“The scientific world has been fascinated by Transparent Individual Syndrome since its first appearance in the 1920s. Appropriately dubbed “Glass Orphans,” Transparent Individuals have been discussed from the Ivy Leagues to parliament floors, and dinner parties throughout the world.
Most Glass Orphans are young women or girls, although there have been enough male TIS cases to prove the female-centric hypothesis invalid. What is apparent is that the glass-making process is torturous, and one that most often kills the individual…”
“Transparent Individual Syndrome: A Study of Glass Orphans,”
Duggard, A. (2013)
Perverse Human Development, 3rd Edition
“Like all tempered glass, Glass Orphans form under extreme pressure in transformative heat. Their makers apply it skillfully, if cruelly, although more have perished during the process than have transformed.
After the heating process, the Transparent Individuals’ molten bodies are left to harden in a cool environment…”
“Forming Society’s Most Fragile: Glassgirl Making,”
Hasthorn, R. (2011)
The Shadows Behind the Curtain: Studies of Contemporary Child Abuse
“Between 1930 and 1993, underground glasshouses were frequented by men sexually fascinated by the fragile process of glassgirl-making.* In 1993, the Canadian Government passed the Glass Orphan Prevention Act, criminalizing not only the TIS process, but also ‘the act of engaging in the process, and / or possessing or exchanging images, film, video or any other representation of Glass Orphan making.’
While the GOP Act significantly lowered numbers of those suffering Transparent Individual Syndrome, it is impossible to know how many deaths have occurred in illegal glass shops. However, studies have noted a rise in glassgirl-making resorts in South Asia and Eastern Europe, catering largely to North American men…”
*The fetish was also explosively popular online when videos of glassgirl-making littered the Internet in the early 2000s, despite its criminalization.
“Canada Responds to the Glass Orphan Problem,”
Mulholland, K. (2014)
My Aunt Renata was a glass orphan. She was in my grandmother’s maple when my uncle first saw her. He told me the story of their meeting every spring, as we sat around their kitchen table dying eggs, Renata’s elbows etching deep scratches in the wood.
“She was reading a book,” he always mentioned, a nod to me, just like you!
The sight of her surprised him. She must have walked hours of lonely Saskatchewan flatland to end up at the farm. The closest town, just a little hub of a village, was over 20 kilometers away. But the rarity of travelers found on Lubomir’s property was not what shocked my uncle.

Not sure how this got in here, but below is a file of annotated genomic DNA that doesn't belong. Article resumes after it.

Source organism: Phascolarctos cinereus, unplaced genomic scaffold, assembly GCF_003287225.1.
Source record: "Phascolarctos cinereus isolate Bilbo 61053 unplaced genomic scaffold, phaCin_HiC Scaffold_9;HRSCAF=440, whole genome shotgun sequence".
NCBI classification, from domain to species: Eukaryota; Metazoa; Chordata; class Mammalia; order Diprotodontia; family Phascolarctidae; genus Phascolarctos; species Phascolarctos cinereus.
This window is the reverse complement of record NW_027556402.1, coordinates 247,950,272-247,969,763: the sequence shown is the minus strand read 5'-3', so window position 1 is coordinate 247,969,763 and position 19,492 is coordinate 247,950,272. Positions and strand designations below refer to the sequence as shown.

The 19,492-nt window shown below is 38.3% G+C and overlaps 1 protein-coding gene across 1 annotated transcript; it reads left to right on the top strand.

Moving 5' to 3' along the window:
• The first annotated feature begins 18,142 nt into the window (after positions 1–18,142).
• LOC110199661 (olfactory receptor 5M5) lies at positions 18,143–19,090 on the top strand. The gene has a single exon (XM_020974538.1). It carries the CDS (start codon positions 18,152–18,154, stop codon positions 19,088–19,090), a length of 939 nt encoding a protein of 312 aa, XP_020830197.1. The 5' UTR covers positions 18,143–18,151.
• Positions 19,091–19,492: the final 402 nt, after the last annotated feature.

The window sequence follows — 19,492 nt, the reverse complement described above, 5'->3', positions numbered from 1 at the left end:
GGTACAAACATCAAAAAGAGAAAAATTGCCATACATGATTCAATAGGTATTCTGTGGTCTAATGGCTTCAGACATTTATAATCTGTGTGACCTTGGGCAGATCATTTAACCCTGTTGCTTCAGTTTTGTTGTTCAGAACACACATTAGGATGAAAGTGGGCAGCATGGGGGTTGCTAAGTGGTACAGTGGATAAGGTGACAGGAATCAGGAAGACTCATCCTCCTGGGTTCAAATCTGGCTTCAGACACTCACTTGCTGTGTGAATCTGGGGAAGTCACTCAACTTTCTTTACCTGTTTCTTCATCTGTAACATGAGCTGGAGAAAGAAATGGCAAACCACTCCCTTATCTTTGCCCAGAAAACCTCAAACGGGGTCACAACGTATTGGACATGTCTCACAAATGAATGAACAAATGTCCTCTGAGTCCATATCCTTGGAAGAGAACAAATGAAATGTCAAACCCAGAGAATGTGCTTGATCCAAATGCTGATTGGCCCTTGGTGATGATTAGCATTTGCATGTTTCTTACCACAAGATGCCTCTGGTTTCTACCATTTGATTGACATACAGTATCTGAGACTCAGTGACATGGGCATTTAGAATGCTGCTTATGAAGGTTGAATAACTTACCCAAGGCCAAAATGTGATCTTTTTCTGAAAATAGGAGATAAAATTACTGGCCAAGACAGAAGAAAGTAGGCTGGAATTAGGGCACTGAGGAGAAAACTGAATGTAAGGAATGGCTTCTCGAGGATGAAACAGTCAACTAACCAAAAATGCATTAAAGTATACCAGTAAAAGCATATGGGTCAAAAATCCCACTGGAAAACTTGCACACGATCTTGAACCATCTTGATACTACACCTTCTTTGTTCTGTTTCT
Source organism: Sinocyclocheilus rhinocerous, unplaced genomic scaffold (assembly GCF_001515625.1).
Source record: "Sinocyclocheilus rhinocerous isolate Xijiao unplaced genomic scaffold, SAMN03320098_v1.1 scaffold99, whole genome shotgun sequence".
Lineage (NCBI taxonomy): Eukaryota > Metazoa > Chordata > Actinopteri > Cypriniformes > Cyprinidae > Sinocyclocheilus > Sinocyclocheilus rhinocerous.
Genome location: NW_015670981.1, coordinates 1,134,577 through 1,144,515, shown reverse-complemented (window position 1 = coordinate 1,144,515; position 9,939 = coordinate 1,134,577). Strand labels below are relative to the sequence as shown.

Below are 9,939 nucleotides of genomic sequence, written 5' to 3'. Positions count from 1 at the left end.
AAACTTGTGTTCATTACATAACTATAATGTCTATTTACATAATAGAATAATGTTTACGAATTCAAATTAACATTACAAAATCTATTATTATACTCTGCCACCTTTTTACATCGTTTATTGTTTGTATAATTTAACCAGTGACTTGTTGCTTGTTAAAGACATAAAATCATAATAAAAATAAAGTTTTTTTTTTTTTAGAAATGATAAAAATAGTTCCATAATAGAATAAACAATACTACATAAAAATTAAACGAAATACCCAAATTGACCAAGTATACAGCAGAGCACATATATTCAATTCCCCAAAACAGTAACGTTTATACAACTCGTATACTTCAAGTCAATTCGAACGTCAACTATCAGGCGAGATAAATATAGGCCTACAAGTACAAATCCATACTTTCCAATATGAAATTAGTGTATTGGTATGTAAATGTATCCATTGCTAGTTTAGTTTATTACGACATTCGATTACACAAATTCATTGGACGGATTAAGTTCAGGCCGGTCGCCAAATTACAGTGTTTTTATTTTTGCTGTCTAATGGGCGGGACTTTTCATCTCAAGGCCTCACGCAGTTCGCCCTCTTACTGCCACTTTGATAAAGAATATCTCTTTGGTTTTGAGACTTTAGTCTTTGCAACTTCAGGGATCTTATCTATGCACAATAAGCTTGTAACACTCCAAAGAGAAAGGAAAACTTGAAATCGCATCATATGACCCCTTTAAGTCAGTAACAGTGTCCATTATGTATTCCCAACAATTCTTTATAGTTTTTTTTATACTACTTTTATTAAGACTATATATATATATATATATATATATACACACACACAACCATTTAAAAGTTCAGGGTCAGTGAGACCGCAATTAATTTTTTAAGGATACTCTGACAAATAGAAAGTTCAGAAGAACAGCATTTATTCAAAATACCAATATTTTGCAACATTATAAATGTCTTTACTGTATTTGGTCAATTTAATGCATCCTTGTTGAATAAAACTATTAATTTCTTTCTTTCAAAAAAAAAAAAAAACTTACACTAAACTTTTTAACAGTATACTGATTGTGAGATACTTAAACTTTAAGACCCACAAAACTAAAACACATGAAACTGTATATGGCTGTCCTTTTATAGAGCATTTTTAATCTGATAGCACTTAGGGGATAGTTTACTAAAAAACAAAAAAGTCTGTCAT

Renata was a masterpiece. Undeniably beautiful, she was the very balance of delicate strength that the most remarkable of us have to be. Her body was as ethereally lithe as an empty champagne flute. A spider-like fracture ran along her right cheek, but the lines lit up her clear eyes, offsetting the missing parts of her nose. She was so lovely, he laughed, that he almost turned from her and ran back to the barn to spy from afar. But then, the clouds broke, and that changed everything.
“The light that shone through her blinded me to the light that shone through her,” he’d wink, his words thick with the heavy accent of his Polish birth.
The young man my uncle was approached the strange woman in the tree with a stride that covered fields daily. “Are you not afraid of falling?” he asked. “Won’t you break?”
“If I break, I break,” she replied, turning her page without meeting his gaze. “There are worse things in life than shattering; I’ve already lost three toes and half a tit and it hasn’t affected a thing but my balance.”
My uncle walked closer, then, straining to hear the lyrical voice reverberating in her hollow throat. He pulled himself to her, hoisting his weight with both arms and one foot on the base of the tree.
“There could be nothing worse for me than for you to fall,” he said. “My hands would shred to ribbon gathering your pieces, and then how would I glue you back together?”
That made Renata smile and the sun shone through her prism teeth, causing a nearby bed of budding tulips to open. “You’re very strange,” she said.
He lowered his voice and his face, whispering up at her with eyes as blue as the faded overalls he wore. “You have glass skin,” he said. They both laughed.
That afternoon, he brought her in to meet his mother and mine – just a girl, then. They were engaged right away, and their small community welcomed the newcomer in typical Canadian fashion.
But afterwards, when the hole had been dug and the dirt had been spread, the police reports filled and the farm put up for sale, the voices of the townsfolk made me ill. Around every coffee shop and church corridor, conversations paused as I entered, eyes burning question marks into my back as I passed. It killed me, hearing their names on the tongues of strangers; the greatest romance I had known, reduced to gossip, to the quick raise of an eyebrow. They didn’t know her, they didn’t know how careful she tried to be, how great a sacrifice her gentleness was.
“No closer, child,” she’d say to me as I inched to her lap. My childhood winters were spent on Lubomir’s farm, my mother too ill to care for me. Renata understood my loneliness, but, still, she’d hold back, silver tears in her eyes, just for me. “No closer, my darling. I’m sharp.”